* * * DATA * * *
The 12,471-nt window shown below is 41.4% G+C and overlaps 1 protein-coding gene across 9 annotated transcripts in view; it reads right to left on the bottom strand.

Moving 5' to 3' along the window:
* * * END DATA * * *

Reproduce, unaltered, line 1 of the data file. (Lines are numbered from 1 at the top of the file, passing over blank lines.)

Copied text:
The 12,471-nt window shown below is 41.4% G+C and overlaps 1 protein-coding gene across 9 annotated transcripts in view; it reads right to left on the bottom strand.